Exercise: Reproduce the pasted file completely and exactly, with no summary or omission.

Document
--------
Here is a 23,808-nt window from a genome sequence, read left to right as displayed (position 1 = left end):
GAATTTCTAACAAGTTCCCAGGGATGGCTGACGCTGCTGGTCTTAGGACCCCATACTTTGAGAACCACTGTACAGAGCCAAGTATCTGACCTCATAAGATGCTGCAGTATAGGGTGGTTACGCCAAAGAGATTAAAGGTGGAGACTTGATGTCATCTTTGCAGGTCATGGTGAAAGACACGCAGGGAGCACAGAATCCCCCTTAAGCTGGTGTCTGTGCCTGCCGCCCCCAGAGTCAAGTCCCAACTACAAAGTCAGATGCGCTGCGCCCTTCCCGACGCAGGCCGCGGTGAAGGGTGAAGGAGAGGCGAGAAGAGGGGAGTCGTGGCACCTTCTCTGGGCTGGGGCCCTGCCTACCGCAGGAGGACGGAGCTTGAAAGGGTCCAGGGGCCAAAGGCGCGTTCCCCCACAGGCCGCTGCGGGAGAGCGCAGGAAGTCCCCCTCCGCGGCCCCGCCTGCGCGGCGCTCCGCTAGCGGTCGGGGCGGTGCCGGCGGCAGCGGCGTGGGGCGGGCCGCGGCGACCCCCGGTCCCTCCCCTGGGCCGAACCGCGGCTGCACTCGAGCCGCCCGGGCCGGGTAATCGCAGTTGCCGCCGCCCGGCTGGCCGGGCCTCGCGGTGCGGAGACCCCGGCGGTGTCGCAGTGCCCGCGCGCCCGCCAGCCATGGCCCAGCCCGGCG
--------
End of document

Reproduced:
Here is a 23,808-nt window from a genome sequence, read left to right as displayed (position 1 = left end):
GAATTTCTAACAAGTTCCCAGGGATGGCTGACGCTGCTGGTCTTAGGACCCCATACTTTGAGAACCACTGTACAGAGCCAAGTATCTGACCTCATAAGATGCTGCAGTATAGGGTGGTTACGCCAAAGAGATTAAAGGTGGAGACTTGATGTCATCTTTGCAGGTCATGGTGAAAGACACGCAGGGAGCACAGAATCCCCCTTAAGCTGGTGTCTGTGCCTGCCGCCCCCAGAGTCAAGTCCCAACTACAAAGTCAGATGCGCTGCGCCCTTCCCGACGCAGGCCGCGGTGAAGGGTGAAGGAGAGGCGAGAAGAGGGGAGTCGTGGCACCTTCTCTGGGCTGGGGCCCTGCCTACCGCAGGAGGACGGAGCTTGAAAGGGTCCAGGGGCCAAAGGCGCGTTCCCCCACAGGCCGCTGCGGGAGAGCGCAGGAAGTCCCCCTCCGCGGCCCCGCCTGCGCGGCGCTCCGCTAGCGGTCGGGGCGGTGCCGGCGGCAGCGGCGTGGGGCGGGCCGCGGCGACCCCCGGTCCCTCCCCTGGGCCGAACCGCGGCTGCACTCGAGCCGCCCGGGCCGGGTAATCGCAGTTGCCGCCGCCCGGCTGGCCGGGCCTCGCGGTGCGGAGACCCCGGCGGTGTCGCAGTGCCCGCGCGCCCGCCAGCCATGGCCCAGCCCGGCG